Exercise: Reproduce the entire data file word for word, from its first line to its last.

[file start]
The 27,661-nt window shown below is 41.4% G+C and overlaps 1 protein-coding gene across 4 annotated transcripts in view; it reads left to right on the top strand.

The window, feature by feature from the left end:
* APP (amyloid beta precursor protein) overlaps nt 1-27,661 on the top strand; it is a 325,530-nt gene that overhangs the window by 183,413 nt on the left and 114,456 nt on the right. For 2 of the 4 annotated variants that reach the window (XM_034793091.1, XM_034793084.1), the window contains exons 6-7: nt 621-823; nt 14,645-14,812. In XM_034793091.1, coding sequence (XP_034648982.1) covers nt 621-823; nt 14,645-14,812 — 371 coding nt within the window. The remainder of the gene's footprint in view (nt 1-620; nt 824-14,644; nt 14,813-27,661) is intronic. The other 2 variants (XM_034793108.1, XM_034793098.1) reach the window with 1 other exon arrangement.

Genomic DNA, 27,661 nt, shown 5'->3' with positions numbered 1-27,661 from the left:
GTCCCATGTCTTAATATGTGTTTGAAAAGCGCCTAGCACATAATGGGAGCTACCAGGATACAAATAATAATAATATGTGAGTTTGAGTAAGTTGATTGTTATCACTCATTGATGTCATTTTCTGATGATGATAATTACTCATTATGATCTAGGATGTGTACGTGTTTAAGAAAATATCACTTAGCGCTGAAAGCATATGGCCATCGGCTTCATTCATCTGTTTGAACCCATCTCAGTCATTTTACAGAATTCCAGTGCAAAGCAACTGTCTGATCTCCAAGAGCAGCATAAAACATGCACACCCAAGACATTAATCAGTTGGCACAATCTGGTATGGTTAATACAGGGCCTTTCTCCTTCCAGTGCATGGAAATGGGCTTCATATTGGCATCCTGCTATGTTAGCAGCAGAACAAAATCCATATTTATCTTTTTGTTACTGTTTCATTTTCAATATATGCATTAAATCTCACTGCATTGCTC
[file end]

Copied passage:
The 27,661-nt window shown below is 41.4% G+C and overlaps 1 protein-coding gene across 4 annotated transcripts in view; it reads left to right on the top strand.

The window, feature by feature from the left end:
* APP (amyloid beta precursor protein) overlaps nt 1-27,661 on the top strand; it is a 325,530-nt gene that overhangs the window by 183,413 nt on the left and 114,456 nt on the right. For 2 of the 4 annotated variants that reach the window (XM_034793091.1, XM_034793084.1), the window contains exons 6-7: nt 621-823; nt 14,645-14,812. In XM_034793091.1, coding sequence (XP_034648982.1) covers nt 621-823; nt 14,645-14,812 — 371 coding nt within the window. The remainder of the gene's footprint in view (nt 1-620; nt 824-14,644; nt 14,813-27,661) is intronic. The other 2 variants (XM_034793108.1, XM_034793098.1) reach the window with 1 other exon arrangement.

Genomic DNA, 27,661 nt, shown 5'->3' with positions numbered 1-27,661 from the left:
GTCCCATGTCTTAATATGTGTTTGAAAAGCGCCTAGCACATAATGGGAGCTACCAGGATACAAATAATAATAATATGTGAGTTTGAGTAAGTTGATTGTTATCACTCATTGATGTCATTTTCTGATGATGATAATTACTCATTATGATCTAGGATGTGTACGTGTTTAAGAAAATATCACTTAGCGCTGAAAGCATATGGCCATCGGCTTCATTCATCTGTTTGAACCCATCTCAGTCATTTTACAGAATTCCAGTGCAAAGCAACTGTCTGATCTCCAAGAGCAGCATAAAACATGCACACCCAAGACATTAATCAGTTGGCACAATCTGGTATGGTTAATACAGGGCCTTTCTCCTTCCAGTGCATGGAAATGGGCTTCATATTGGCATCCTGCTATGTTAGCAGCAGAACAAAATCCATATTTATCTTTTTGTTACTGTTTCATTTTCAATATATGCATTAAATCTCACTGCATTGCTC